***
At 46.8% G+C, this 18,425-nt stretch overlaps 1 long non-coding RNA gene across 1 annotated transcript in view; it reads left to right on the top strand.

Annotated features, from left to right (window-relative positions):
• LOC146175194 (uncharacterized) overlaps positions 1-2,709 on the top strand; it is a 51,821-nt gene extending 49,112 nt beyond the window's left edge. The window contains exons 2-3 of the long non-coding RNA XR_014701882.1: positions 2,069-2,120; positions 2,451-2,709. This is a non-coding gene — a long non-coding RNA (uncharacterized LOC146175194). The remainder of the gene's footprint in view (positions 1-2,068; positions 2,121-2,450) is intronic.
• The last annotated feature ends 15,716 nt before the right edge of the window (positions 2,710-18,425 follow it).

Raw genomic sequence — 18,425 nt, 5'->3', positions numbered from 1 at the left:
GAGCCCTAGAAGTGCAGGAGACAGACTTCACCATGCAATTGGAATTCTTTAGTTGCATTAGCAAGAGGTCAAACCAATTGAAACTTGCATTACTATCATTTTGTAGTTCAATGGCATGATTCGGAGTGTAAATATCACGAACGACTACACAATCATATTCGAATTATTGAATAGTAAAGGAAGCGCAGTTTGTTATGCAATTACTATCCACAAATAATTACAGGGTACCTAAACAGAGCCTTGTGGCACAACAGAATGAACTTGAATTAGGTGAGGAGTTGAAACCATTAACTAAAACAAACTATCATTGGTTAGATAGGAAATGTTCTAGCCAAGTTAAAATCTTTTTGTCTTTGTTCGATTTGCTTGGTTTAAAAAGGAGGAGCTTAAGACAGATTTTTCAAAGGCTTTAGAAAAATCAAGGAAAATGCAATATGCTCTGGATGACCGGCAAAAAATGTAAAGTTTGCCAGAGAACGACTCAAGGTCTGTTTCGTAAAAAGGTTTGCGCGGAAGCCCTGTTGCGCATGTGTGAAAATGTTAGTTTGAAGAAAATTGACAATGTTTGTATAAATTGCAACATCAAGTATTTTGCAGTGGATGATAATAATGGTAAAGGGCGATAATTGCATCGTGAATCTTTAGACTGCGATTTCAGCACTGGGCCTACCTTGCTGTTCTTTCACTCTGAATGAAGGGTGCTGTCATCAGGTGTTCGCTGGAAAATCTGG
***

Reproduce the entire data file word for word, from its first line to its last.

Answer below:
At 46.8% G+C, this 18,425-nt stretch overlaps 1 long non-coding RNA gene across 1 annotated transcript in view; it reads left to right on the top strand.

Annotated features, from left to right (window-relative positions):
• LOC146175194 (uncharacterized) overlaps positions 1-2,709 on the top strand; it is a 51,821-nt gene extending 49,112 nt beyond the window's left edge. The window contains exons 2-3 of the long non-coding RNA XR_014701882.1: positions 2,069-2,120; positions 2,451-2,709. This is a non-coding gene — a long non-coding RNA (uncharacterized LOC146175194). The remainder of the gene's footprint in view (positions 1-2,068; positions 2,121-2,450) is intronic.
• The last annotated feature ends 15,716 nt before the right edge of the window (positions 2,710-18,425 follow it).

Raw genomic sequence — 18,425 nt, 5'->3', positions numbered from 1 at the left:
GAGCCCTAGAAGTGCAGGAGACAGACTTCACCATGCAATTGGAATTCTTTAGTTGCATTAGCAAGAGGTCAAACCAATTGAAACTTGCATTACTATCATTTTGTAGTTCAATGGCATGATTCGGAGTGTAAATATCACGAACGACTACACAATCATATTCGAATTATTGAATAGTAAAGGAAGCGCAGTTTGTTATGCAATTACTATCCACAAATAATTACAGGGTACCTAAACAGAGCCTTGTGGCACAACAGAATGAACTTGAATTAGGTGAGGAGTTGAAACCATTAACTAAAACAAACTATCATTGGTTAGATAGGAAATGTTCTAGCCAAGTTAAAATCTTTTTGTCTTTGTTCGATTTGCTTGGTTTAAAAAGGAGGAGCTTAAGACAGATTTTTCAAAGGCTTTAGAAAAATCAAGGAAAATGCAATATGCTCTGGATGACCGGCAAAAAATGTAAAGTTTGCCAGAGAACGACTCAAGGTCTGTTTCGTAAAAAGGTTTGCGCGGAAGCCCTGTTGCGCATGTGTGAAAATGTTAGTTTGAAGAAAATTGACAATGTTTGTATAAATTGCAACATCAAGTATTTTGCAGTGGATGATAATAATGGTAAAGGGCGATAATTGCATCGTGAATCTTTAGACTGCGATTTCAGCACTGGGCCTACCTTGCTGTTCTTTCACTCTGAATGAAGGGTGCTGTCATCAGGTGTTCGCTGGAAAATCTGG